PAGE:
Whether that will involve Lee's daughters following in their parents' footsteps remains to be seen. 'Some people have asked, 'Will your two kids become windsurfers?' Well, I will let them try and, if they like it, then that's fine.
'My elder daughter loves dancing. I will let her decide what she wants to do. My younger daughter loves sport and we let her try lots of different sports. When they know in a few years what they want to do, we will help them, but I will never pressure them,' said Lee, who carried the Olympic flame in Hong Kong before the Beijing Games, when she was a television commentator.
But she has chosen not to do commentary work this time.
'I've no time to commentate now as I'm looking after my family,' said Lee, who has two daughters, aged four and six, with husband Sam Wong, a fellow windsurfing Olympian. 'I'm a full-time mother. They didn't like me working so much last time, so I prefer to be with them watching at home.'
Lee set herself apart from other athletes early in her professional career in the face of cynical opposition in the sport then dominated by European and Australasian competitors. At one European championship in the early 1990s, an overseas coach told Lee's coach, Rene Appel, that Hong Kong athletes were not good enough to compete at world events and should not be taking part.
That motivated Lee even more. 'I looked back and realised why I wanted to win the gold medal,' she said. 'Many people know about that coach in Europe ... I wanted to achieve something to show that Hong Kong athletes could do it.' Later clasping the medal after the ceremony in Atlanta, she famously said: 'Hong Kong athletes aren't rubbish!'
Lee's success in proving her early doubters wrong - that Hong Kong athletes can compete with and beat the best in the world - helped to transform the sport for today's promising local windsurfers.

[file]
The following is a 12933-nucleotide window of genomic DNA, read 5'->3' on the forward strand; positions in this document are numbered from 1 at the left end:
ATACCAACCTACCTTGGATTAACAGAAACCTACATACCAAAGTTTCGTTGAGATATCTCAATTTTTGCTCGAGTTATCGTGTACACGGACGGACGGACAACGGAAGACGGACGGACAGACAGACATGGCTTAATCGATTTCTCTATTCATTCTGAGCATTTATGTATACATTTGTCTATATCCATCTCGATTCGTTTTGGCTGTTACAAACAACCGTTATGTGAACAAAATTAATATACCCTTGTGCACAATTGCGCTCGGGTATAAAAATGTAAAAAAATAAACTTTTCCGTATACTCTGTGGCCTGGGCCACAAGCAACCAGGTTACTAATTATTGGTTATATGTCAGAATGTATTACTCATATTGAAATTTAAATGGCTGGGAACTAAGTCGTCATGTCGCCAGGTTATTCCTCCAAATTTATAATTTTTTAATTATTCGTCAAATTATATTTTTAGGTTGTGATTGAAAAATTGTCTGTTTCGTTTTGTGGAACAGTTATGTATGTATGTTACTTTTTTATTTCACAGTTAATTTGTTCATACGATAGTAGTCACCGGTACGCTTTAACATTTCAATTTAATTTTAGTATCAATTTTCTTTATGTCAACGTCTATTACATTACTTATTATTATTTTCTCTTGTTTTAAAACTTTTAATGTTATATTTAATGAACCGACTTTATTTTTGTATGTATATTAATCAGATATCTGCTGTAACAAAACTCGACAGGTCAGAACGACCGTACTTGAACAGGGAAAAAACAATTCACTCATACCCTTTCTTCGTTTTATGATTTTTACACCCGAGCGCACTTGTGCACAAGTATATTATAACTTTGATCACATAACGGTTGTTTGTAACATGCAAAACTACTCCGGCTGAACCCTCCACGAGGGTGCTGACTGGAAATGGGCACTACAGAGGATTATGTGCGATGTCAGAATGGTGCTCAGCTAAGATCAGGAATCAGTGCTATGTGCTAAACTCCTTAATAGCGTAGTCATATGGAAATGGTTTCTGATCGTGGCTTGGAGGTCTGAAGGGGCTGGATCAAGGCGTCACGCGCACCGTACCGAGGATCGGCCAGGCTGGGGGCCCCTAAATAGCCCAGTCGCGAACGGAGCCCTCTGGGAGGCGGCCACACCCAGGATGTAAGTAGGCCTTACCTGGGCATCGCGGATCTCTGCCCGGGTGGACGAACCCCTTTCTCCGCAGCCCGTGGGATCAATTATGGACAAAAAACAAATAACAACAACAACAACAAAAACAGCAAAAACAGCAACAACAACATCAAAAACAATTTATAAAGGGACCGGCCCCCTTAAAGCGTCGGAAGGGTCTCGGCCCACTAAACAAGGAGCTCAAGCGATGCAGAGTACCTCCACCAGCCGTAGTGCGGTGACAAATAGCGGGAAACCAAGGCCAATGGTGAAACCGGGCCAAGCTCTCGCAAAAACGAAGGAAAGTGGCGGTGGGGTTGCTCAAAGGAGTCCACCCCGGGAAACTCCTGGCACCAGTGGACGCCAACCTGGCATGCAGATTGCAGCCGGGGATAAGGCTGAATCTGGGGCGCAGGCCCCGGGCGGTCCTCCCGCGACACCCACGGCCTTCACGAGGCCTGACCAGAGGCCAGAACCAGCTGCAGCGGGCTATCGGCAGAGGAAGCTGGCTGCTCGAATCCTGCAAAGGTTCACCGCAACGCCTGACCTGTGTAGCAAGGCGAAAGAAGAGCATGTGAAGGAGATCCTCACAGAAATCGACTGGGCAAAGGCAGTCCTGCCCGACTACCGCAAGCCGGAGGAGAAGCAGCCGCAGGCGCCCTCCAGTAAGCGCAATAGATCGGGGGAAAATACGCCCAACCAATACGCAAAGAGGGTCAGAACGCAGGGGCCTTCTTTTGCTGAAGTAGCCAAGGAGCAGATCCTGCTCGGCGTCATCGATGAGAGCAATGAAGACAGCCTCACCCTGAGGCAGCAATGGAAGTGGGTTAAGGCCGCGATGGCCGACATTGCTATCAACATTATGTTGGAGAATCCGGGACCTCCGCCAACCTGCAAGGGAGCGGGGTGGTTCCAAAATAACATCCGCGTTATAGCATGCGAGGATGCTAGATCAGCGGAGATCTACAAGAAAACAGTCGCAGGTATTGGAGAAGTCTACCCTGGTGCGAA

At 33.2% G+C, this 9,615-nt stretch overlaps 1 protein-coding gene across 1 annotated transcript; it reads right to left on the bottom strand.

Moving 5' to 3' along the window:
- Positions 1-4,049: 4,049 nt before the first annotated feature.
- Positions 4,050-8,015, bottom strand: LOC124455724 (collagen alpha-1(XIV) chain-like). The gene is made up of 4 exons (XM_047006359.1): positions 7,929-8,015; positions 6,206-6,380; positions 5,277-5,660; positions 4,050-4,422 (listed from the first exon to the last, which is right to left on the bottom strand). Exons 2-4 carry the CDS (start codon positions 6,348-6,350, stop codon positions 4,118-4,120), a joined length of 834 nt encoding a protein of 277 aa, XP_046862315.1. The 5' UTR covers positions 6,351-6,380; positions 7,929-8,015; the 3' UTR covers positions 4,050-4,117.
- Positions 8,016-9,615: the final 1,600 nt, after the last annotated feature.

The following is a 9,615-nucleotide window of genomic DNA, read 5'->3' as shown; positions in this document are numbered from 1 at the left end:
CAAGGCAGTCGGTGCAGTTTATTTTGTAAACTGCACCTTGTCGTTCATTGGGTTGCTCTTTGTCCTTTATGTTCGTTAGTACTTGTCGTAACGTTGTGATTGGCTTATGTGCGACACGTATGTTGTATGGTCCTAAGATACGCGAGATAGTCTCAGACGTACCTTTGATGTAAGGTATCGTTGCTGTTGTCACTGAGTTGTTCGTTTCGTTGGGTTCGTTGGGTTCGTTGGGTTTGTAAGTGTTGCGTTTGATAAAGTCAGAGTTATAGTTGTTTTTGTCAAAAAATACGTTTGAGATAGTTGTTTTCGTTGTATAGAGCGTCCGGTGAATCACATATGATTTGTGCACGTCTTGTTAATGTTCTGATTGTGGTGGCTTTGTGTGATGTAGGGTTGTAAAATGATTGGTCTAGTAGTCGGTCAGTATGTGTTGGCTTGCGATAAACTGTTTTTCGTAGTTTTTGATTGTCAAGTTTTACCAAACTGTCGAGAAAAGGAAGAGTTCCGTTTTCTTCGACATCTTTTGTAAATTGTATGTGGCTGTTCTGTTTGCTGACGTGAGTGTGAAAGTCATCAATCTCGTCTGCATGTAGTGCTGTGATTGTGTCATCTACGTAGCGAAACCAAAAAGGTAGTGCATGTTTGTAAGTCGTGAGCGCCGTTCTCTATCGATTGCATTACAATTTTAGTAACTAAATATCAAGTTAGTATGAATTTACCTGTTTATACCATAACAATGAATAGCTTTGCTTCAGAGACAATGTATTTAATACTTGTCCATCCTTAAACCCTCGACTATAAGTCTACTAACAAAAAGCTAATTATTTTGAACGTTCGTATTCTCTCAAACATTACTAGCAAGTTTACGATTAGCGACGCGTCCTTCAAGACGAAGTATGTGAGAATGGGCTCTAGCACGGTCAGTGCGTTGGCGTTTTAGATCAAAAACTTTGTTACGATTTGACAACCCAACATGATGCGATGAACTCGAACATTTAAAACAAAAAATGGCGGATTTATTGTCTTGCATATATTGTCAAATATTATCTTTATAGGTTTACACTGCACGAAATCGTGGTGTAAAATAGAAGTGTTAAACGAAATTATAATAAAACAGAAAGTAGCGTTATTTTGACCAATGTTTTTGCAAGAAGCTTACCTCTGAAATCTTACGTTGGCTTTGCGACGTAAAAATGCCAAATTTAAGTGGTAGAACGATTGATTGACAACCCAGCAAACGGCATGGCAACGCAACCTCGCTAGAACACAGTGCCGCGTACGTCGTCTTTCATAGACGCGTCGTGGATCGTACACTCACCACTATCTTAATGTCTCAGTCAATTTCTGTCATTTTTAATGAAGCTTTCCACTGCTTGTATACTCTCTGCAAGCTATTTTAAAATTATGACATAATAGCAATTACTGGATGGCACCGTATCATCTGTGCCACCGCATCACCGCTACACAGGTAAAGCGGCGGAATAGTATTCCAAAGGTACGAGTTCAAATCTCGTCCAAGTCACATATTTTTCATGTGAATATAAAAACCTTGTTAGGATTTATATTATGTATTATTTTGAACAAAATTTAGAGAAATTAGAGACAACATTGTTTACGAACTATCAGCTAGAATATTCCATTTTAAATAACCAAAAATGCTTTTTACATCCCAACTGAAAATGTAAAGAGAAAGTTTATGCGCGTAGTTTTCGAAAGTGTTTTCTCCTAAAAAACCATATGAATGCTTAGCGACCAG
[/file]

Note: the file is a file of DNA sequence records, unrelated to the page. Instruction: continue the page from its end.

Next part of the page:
The vast resources and generous financial support available stand in stark contrast with her own formative years in the sport, when - as a 'pioneer' - she struggled to pay her way in training and competition.
'When I started as a full-time windsurfer, it was the first time a Hong Kong woman was competing in the Asian Games,' she said.
'For the first time the national team were going to go to Europe for training. But at that moment we were not sure how much funding we would be able to get.
'When we were finally told that the funding was not going to be enough to pay for the trip, we all agreed the learning experience was going to be really important and decided to go anyway.'
The team of four, including Appel, flew to the Netherlands and drove to the coast of France. 'When we arrived we didn't want to pay for a hotel,' she said. 'We were staying three months and needed to save our money, so two of us slept in the car while the other two slept outside on the ground in sleeping bags. At the time in France it was only 3 or 4 degrees Celsius at night - pretty cold.
'Later, when we were racing in Belgium, we didn't even rent an apartment. Camping like this saved us a lot of money.'
Lee and the others also tried to save money for the trip by making their own sails - including buying and cutting up bits of material and sewing them together. 'It was really good experience,' she said. 'I didn't mind doing things like this. It makes you appreciate things ... I always think I'd rather have a hard time. It teaches you a lot. And it turned out to be a really good time.
However, some dark clouds are threatening the future hopes of budding windsurfers at the Games.
The sport faces being replaced by kiteboarding at the 2016 Games, but the Asian governing body for windsurfing is petitioning the International Sailing Federation to retain the sport.
'The final vote is being taken in November,' Lee said. 'Kiteboarding is still a developing sport and has safety issues that need working out ... so windsurfing definitely should be given at least four more years.'